Indo-Pacific tilt won’t help UK regain market share in China
Published: Mar 09, 2021 07:43 PM
Illustration: Tang Tengfei/GT

Illustration: Tang Tengfei/GT

The UK has lost significant market share in its key export destinations - Germany, the US and China - amid the COVID-19 pandemic last year, which also might have failed to grasp emerging market opportunities, according to new research published by Aston University's Lloyd's Banking Group Centre for Business Prosperity on Monday.

Aside from the impacts from the global trade chaos caused by the pandemic, there are obviously more reasons behind UK' trade woes. Extending the analysis to the three years prior to 2020, the research found that the weakening of the UK's global economic competitiveness has started quite a few years ago.

From a domestic perspective, UK's long-term productivity challenges and hollowing-out effect in manufacturing had put British companies at a severe disadvantage. This has been aggravated by a sharply low growth across its main export product lines.

As for external factors, the UK is adjusting from Brexit which is bound to bring impacts on the UK's foreign trade. UK has to reduce its dependence on the European market, and it needs to further expand market share in remote markets across the world.

A closer look into UK' foreign and trade policies shows that the country is facing bigger challenges than Brexit. Its approach in dealing with major trade partners recently is not to seek common ground or boost trade, instead, the country is increasingly tilted toward adopting an arrogant and profit-seeking approach, which reminds others of the "gunboat policy" taken by UK in the 19th century.

In a post-Brexit reset of priorities, UK is likely to seek greater diplomatic and military influence in East Asia and India and also to counter China's growing prosperity and prestige.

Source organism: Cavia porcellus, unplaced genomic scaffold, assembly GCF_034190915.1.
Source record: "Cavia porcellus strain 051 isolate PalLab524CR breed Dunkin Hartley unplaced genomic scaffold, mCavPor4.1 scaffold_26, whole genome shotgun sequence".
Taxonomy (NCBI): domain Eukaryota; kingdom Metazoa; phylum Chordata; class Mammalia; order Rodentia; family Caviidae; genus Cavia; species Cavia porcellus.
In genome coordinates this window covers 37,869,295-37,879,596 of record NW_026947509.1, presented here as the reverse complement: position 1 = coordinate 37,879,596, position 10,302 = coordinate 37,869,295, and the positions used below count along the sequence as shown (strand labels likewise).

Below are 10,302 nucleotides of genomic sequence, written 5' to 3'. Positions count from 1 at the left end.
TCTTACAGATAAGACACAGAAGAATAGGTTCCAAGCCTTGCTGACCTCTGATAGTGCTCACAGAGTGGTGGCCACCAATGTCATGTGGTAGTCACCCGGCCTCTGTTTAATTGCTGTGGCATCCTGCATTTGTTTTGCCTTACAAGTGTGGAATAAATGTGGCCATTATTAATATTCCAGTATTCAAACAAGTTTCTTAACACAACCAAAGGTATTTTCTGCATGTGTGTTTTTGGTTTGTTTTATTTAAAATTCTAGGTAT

Downing Street's post-Brexit review of its defense and foreign policy, scheduled to be published on 16 March, promises to reset Britain's international priorities with an Indo-Pacific tilt aimed at creating a counterweight to China, the Guardian reported.

Nigel Farage, the former leader of UK's Brexit Party, is reported to focus on pushing a campaign of "Stopping China". As the UK paid a heavy economic and human cost during the pandemic, some British politicians' animosity about China, a country that has successfully put the pandemic under control and actively contributed to the recovery of the global economy, is really puzzling.

The UK may think that it has made a carefully calculated decision - considering political, economic and technology factors - in its approach in dealing with China, which is to closely follow the US' arbitrary crackdown and attack on China and Chinese companies, while try to seek the largest possible interests in Chinese market at the same time. But does London really expect such an unreasonable approach is plausible?

During the post-Brexit transition, the UK will inevitably to seek alternative markets to offset the impact from leaving the Europe's single big market. The prospects of UK's economic growth and international competitiveness largely depend on whether the country can succeed to manage the issue. 

If successful, the UK could take current setback in foreign trade as a short pain of transiting. Otherwise, trade will become another long-term problem confronting the UK for the foreseeable future amid rising protectionism.

In terms of both market size and economic outlook, China is of economic significance to UK.  British politicians should consider whether unreasonable hostility towards China will help the UK bolster its economic competitiveness in the post-pandemic era.

The article was compiled based on an interview with Cui Hongjian, director of the Department of European Studies, China Institute of International Studies.

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